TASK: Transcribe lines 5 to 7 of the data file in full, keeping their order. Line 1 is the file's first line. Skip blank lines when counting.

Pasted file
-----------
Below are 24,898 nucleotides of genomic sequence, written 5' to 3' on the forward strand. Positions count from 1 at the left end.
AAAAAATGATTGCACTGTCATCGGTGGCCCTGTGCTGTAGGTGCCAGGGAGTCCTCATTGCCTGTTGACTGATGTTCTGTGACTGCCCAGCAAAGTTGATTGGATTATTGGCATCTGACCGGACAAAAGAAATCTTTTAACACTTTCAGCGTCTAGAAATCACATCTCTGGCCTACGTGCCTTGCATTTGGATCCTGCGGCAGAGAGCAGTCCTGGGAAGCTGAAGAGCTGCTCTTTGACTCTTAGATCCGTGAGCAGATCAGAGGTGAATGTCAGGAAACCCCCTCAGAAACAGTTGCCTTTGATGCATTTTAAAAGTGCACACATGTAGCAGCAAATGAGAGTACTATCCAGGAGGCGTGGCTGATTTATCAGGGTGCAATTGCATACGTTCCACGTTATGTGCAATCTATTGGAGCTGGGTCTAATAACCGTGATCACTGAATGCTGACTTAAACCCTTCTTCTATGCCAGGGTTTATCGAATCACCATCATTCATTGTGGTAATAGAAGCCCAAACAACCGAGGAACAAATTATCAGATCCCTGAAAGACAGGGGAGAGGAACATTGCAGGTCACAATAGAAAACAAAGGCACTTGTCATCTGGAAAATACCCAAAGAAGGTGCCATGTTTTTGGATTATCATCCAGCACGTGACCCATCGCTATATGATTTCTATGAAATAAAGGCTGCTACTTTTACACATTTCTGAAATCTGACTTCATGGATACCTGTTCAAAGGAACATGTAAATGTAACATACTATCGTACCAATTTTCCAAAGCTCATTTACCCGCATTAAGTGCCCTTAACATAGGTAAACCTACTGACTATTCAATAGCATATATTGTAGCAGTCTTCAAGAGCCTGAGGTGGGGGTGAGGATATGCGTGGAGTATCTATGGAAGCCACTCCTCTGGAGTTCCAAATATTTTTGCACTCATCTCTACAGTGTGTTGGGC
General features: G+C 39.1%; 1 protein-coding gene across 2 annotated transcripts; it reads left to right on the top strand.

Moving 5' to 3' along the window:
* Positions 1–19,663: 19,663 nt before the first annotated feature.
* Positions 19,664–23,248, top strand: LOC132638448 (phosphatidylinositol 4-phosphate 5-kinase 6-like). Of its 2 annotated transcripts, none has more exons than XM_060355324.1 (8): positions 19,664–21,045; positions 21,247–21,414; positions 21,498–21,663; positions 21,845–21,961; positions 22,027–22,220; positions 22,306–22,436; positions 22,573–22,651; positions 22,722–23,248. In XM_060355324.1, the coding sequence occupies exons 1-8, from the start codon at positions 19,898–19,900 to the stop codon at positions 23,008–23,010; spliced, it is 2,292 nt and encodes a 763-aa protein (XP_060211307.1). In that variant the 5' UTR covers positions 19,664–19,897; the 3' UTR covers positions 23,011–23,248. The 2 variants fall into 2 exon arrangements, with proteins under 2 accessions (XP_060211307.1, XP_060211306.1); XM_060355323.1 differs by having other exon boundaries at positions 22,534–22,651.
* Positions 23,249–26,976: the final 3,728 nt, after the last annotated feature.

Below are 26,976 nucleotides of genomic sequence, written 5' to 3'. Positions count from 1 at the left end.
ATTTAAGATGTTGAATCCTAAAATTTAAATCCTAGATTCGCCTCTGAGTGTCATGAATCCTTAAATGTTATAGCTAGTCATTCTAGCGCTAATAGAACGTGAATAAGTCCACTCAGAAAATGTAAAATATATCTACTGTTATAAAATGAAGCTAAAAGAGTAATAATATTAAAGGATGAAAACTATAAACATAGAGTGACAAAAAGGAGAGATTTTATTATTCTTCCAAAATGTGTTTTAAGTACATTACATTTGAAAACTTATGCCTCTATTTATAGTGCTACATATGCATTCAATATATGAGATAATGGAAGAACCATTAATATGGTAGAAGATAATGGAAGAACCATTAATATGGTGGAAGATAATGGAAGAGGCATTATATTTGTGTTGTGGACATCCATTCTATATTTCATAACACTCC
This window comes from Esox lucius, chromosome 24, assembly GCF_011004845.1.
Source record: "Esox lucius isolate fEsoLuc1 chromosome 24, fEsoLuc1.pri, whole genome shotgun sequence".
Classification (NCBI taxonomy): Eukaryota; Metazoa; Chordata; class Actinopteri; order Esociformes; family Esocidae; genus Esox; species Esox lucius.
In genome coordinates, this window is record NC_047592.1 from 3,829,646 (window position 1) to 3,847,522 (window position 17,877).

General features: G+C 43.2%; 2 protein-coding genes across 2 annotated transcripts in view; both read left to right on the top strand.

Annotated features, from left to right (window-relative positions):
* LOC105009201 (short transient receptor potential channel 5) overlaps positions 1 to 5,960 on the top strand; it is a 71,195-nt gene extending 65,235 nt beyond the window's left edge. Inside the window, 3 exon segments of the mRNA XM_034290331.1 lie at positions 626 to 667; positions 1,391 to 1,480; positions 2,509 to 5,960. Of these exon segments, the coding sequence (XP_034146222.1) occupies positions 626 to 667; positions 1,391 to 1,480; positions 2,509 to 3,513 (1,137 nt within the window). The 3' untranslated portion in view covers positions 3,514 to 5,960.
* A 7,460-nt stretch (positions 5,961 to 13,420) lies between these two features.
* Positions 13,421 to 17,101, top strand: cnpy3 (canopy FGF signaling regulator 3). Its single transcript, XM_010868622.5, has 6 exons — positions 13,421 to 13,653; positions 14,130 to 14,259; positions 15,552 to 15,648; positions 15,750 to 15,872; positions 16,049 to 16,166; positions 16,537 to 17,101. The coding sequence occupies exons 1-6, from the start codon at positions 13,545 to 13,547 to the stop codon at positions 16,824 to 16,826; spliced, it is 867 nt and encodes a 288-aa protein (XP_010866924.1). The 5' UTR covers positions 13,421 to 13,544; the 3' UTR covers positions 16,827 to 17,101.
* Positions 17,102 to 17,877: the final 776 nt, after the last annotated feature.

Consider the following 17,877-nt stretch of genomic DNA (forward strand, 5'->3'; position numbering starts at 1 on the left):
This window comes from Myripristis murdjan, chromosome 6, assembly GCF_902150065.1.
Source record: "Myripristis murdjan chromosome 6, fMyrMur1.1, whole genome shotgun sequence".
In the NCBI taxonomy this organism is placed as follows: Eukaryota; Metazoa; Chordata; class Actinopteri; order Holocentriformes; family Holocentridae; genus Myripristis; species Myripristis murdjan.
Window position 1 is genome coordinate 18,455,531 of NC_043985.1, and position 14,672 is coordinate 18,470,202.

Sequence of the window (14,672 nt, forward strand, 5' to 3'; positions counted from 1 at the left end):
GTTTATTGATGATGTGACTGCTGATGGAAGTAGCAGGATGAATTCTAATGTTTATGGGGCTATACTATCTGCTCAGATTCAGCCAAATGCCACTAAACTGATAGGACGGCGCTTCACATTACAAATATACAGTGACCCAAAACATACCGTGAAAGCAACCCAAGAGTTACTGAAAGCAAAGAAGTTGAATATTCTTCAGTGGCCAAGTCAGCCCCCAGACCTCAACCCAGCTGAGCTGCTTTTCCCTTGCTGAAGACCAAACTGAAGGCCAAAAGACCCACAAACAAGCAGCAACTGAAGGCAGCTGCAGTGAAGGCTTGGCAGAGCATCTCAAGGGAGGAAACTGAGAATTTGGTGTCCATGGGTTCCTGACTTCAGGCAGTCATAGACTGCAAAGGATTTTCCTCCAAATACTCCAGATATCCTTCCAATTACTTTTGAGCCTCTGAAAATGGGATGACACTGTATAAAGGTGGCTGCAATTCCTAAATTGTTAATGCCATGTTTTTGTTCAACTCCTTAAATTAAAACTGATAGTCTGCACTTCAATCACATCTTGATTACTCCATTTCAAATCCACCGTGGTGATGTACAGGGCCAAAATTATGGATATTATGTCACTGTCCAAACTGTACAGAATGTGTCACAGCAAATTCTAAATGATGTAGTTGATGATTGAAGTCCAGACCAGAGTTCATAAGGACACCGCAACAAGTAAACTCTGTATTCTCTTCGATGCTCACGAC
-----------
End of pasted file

* Positions 1–19,663: 19,663 nt before the first annotated feature.
* Positions 19,664–23,248, top strand: LOC132638448 (phosphatidylinositol 4-phosphate 5-kinase 6-like). Of its 2 annotated transcripts, none has more exons than XM_060355324.1 (8): positions 19,664–21,045; positions 21,247–21,414; positions 21,498–21,663; positions 21,845–21,961; positions 22,027–22,220; positions 22,306–22,436; positions 22,573–22,651; positions 22,722–23,248. In XM_060355324.1, the coding sequence occupies exons 1-8, from the start codon at positions 19,898–19,900 to the stop codon at positions 23,008–23,010; spliced, it is 2,292 nt and encodes a 763-aa protein (XP_060211307.1). In that variant the 5' UTR covers positions 19,664–19,897; the 3' UTR covers positions 23,011–23,248. The 2 variants fall into 2 exon arrangements, with proteins under 2 accessions (XP_060211307.1, XP_060211306.1); XM_060355323.1 differs by having other exon boundaries at positions 22,534–22,651.
* Positions 23,249–26,976: the final 3,728 nt, after the last annotated feature.